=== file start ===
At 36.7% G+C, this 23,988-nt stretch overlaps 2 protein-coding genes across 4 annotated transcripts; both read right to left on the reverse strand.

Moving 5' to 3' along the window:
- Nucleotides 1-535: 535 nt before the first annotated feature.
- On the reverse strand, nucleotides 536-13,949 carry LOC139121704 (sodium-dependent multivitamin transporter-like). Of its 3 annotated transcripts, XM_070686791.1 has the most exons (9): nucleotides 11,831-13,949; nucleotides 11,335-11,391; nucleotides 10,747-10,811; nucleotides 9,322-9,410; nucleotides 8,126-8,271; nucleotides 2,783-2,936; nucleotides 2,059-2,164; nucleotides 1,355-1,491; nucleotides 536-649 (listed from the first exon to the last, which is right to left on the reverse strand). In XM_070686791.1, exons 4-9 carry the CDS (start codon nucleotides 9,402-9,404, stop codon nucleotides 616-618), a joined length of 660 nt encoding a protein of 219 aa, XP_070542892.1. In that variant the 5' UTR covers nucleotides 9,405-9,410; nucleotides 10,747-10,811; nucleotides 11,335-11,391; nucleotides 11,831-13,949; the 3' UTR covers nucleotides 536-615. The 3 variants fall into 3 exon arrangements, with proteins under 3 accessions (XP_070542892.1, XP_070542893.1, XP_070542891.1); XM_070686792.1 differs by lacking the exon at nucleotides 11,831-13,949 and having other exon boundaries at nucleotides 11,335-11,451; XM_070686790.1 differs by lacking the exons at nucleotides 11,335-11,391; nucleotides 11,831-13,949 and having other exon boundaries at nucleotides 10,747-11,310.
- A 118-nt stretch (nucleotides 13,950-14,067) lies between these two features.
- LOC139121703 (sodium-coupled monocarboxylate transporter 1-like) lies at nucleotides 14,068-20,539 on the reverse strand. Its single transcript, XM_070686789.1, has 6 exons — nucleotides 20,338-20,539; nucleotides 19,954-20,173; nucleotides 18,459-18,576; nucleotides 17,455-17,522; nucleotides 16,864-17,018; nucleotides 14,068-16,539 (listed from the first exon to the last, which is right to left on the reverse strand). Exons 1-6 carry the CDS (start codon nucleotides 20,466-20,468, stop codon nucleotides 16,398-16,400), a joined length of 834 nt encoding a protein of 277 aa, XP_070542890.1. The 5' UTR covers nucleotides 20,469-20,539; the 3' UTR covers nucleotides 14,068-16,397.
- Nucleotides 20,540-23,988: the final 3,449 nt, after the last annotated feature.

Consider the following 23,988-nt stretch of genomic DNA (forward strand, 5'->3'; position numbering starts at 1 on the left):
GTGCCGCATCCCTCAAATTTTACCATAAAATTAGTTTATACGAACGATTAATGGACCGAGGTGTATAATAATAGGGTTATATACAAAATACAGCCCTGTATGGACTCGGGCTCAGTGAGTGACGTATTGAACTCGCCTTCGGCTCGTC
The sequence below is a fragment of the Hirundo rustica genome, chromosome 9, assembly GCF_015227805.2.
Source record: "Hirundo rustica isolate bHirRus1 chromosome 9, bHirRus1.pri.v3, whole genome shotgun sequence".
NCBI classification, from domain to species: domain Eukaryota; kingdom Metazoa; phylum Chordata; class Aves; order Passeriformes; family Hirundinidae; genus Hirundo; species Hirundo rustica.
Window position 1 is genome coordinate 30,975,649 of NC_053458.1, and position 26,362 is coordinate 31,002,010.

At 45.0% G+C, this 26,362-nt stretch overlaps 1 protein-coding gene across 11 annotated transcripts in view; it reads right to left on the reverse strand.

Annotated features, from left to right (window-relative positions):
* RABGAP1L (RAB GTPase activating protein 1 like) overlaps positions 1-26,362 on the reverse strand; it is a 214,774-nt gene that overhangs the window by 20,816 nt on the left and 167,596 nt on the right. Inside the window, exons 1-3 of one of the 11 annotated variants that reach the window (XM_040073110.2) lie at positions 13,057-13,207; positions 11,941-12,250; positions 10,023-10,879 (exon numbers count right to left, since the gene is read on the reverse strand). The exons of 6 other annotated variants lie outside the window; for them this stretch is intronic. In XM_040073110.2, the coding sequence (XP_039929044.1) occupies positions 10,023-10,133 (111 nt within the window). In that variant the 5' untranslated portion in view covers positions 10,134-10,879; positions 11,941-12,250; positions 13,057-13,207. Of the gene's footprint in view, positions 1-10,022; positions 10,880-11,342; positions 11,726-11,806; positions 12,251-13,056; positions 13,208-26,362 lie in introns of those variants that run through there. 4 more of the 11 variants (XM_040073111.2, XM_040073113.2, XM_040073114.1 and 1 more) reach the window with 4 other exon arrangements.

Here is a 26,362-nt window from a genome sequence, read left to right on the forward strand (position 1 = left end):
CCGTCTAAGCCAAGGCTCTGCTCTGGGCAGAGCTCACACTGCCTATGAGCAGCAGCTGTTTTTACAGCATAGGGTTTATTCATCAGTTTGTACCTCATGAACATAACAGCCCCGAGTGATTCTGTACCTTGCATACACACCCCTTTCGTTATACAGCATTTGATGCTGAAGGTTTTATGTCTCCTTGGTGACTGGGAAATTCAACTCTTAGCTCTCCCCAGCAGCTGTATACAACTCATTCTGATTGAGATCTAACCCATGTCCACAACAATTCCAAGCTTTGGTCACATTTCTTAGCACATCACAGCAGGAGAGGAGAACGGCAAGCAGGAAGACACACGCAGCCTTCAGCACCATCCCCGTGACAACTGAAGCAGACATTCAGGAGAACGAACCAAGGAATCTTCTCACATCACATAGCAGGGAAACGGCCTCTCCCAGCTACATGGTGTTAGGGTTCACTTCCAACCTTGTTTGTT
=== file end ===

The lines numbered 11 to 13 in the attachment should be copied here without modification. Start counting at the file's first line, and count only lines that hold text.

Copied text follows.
Source record: "Hirundo rustica isolate bHirRus1 chromosome 9, bHirRus1.pri.v3, whole genome shotgun sequence".
NCBI classification, from domain to species: domain Eukaryota; kingdom Metazoa; phylum Chordata; class Aves; order Passeriformes; family Hirundinidae; genus Hirundo; species Hirundo rustica.
Window position 1 is genome coordinate 30,975,649 of NC_053458.1, and position 26,362 is coordinate 31,002,010.